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Planning and documenting your swim training

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In 2021, I signed up for a series of swims as part of a personal challenge - to swim 100 kilometres or more of unassisted marathon swimming in a single season. You can read more about that here if you like! It became a good opportunity to document how I prepare myself for longer swims, in the event my practices and experiences help others in their own preparation. I'm learning as I go.

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This post is about how I plan my training. It took me a really long time to write this post. I kept thinking, do I really want to share what I do to plan and track things? What do I know, what if how I do things isn't good enough for others? I don't use fancy tools or apps, just a simple excel spreadsheet. Well, the whole point of these posts is to bring a frank and open look at what I actually do, so here goes...

My planning and tracking workbook

created a simple but effective excel workbook, made up of a number of tabs that can be used for different things related to training and planning forward. I don't use anything else, this is it. I like excel because you can customize things to look and work exactly as you want them to, I can make it work entirely for me, rather than having to adapt myself to the way something else works. I've uploaded a copy of the basic template (click here), in case you'd like to take a close look.

The tabs in the workbook consist of the following:

  • Year Plan (dark blue tab) - a year long look at my event dates and the distances I'll train leading up to that 

  • Monthly Plan (medium blue tabs) - a 4-week planning template, to organize what each month's specific training will be

  • Swim Tracker (lime green tab) - I like to track my individual swims and the distances for each one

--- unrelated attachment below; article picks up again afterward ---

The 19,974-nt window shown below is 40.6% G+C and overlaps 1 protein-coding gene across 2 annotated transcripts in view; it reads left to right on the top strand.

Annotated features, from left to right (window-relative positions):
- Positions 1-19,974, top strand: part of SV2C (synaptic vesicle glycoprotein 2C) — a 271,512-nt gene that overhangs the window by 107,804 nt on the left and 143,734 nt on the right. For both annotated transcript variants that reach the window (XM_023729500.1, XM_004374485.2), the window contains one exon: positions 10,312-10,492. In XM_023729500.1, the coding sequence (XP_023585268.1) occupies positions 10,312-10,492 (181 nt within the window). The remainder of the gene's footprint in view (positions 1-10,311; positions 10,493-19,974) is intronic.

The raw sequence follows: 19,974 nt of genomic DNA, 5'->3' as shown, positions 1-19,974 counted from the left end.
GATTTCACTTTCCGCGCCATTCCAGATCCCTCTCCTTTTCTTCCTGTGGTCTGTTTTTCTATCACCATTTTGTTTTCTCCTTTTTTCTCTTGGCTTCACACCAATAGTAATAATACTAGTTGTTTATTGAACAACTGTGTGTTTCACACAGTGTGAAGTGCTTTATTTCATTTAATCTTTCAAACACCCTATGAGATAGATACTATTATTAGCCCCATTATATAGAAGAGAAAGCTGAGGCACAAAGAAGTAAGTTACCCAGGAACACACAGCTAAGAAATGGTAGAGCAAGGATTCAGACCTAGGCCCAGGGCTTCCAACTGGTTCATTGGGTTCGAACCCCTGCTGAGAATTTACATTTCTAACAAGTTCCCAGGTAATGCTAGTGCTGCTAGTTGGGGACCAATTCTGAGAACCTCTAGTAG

• Bucket List (yellow tab) - I like to dream forward, and keep a list of big swims I'd like to accomplish later on

  • Others...I tend to add other tabs to the workbook as needed, to track additional elements of training



Year Plan (dark blue tab)

The Year Plan is used to keep track of the bigger picture, the entire year at a glance. I add the year to the top left corner, remove the yellow highlighting and change font colour too black. The left-hand side of the sheet has a single line per week, and those weeks are grouped into blocks of 4 weeks, simply because that's how I like to plan my season and train - build, long, speed, rest. And repeat, a lot. But you can organize the weeks in whatever way works for you. And you don't need to start in September if you don't want to, just change the date in cell B3 to your start date, the rest of the dates will recalculate automatically.

You'll notice the headers and columns going across the sheet include the 4 ways that I swim; on a tether in my garage pool, pool club swim practices, pool open lane swims, and open water swims. I track swims only, I don't bother tallying up how many workouts or stretching sessions I do, but you can change up these columns as you like - rename, delete, add more. 


I start by plugging in the events that I've registered for, and I highlight those cells in red. I put them all in, no matter how short or long the event is - remember that every swim is preparation for the next swim - it's all training leading up to your bigger goal.


Next, I give some thought as to how the smaller events lead up to the bigger one, and what training I'm going to need to prepare even for those. I start to plug in where I'll do some long swims or swim weeks. There's a number of strategies for how much distance swimming I'll want to do to be "ready", which is a term relative to any swimmer - only you know how much you need to do - but they are good guidelines for planning. Here are the strategies, I go into more detail in this post if you want to read more:

  1. Swim at least 75% of your longest event distance at least 1-2 times beforehand. The theory here is that if you have the skills and stamina to go 75% of the way, you'll most likely manage the remaining 25%.

  2. Swim the distance of your longest event as the total training per week, at least a few times beforehand. There is a longstanding notion in marathon swimming that whatever you can swim in a week in training, you can swim in a single day during an event.